This book is the answer to many questions.  It raises your mood and shifts your outlook.  Lift written by Minh Le with illustrations by Dan Santat is to be read often and widely.  We need this book for its universality and truths, insight and humor, and for its tribute to imagination.  I highly recommend this for your personal and professional collections.

To discover more about Minh Le and Dan Santat and their other work, please follow the link attached to their names to access their websites.  Minh Le has accounts on Facebook, Instagram and Twitter.  Dan Santat has accounts on Facebook, Instagram, and Twitter.  The book trailer for this title is premiered with a conversation between Scholastic's Ambassador of School Libraries, John Schumacher, and Minh Le and Dan Santat at Watch. Connect. Read., John's site. (The book trailer is a treat to be enjoyed repeatedly.)  At a publisher's website you can view a Q & A with the creators and a praise sheet of their two books can be downloaded.  Minh Le and Dan Santat are interviewed about this book at The Roarbots.  I believe you'll want to read it.

Wednesday, May 20, 2020

Covered With Life

When you stand on the shore of a large body of water, gazing across its expanse, something happens deep inside you.  Being in the presence of this greatness is humbling but soothing.  It helps you to realize as small as you may be, you are a part of something greater than your eyes can see.  This water spread before you is alive.  It sustains life on our planet.

We wade and swim in it.  We walk along its sandy or stony beaches looking for treasure.  If we are fortunate one of the creatures living in this water will reveal itself to us.  That's a memory to cherish.  Ocean! Waves For All (Henry Holt and Company, May 5, 2020) written by Stacy McAnulty with illustrations by David Litchfield is the latest entry in the Our Universe series.  Ocean has a lot to tell us, so let's listen and learn.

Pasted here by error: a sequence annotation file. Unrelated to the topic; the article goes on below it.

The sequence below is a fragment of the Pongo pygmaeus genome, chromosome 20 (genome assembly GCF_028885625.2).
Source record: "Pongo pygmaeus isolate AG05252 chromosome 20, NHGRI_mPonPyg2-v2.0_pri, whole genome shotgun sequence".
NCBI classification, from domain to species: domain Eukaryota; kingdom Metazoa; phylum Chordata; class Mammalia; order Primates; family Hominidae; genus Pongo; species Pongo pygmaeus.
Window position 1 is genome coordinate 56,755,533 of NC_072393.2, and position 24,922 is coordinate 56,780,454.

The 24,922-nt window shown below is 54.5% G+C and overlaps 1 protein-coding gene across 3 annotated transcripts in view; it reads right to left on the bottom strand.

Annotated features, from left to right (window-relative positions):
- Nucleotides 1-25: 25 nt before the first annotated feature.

Dude, I am OCEAN.

You know my many names:
Atlantic, Pacific, Arctic,
Indian, Southern.
It's all excellent me.

Even though we've given Ocean many names, it is one large body of saltwater covering our entire planet.  Seventy-one percent of Earth is covered by Ocean.  Ocean represents no country but welcomes everyone.  Did you know Ocean is older than the air we breathe?  Ocean was here before any land masses.

First life, so tiny a human eye cannot see it, began in Ocean.  Today the largest animal on the planet lives in Ocean.  Do you know what it is?  Ocean is home to the largest landform found anywhere in the world.   Ocean is a super liquid highway, boasting ships numbering in the tens of thousands using it every day.

Like our atmosphere has layers, so does Ocean.  There's one named the Twilight Zone.  It is 656 to 3,281 feet deep.  The pull of the moon creates tides, high and low, on Ocean.

Ocean has several messages for us.  We need to get serious about exploring all Ocean has to offer.  Comparisons are made between how we've made more discoveries about Mars than we have about Ocean.  Ocean is disturbed about all the plastic pollution and the melting of glaciers.  Ocean's closing words are a hopeful request, and a reminder.


Readers will find themselves smiling at the first word, Dude.  Throughout the narrative, author Stacy McAnulty uses words from the 1980s heightening the entertaining delivery of the information Ocean tells us.  Each placement of these words is as natural as the voice using them.  The facts shared by Ocean (Stacy McAnulty) are exactly what we need to know, but they also invite us to further educate ourselves.  We learn history, world records, basic facts, the role of the ocean in our lives, the wonders to be found and a plea for protection.  This is all done in a highly engaging conversational style.  Here is a passage.

And more humans have visited
outer space than my deepest spots.
Awesome for outer space. Bummer for me.
Ninety percent of my waters are
completely dark, cold, and yet totally rad.

Come explore my secrets.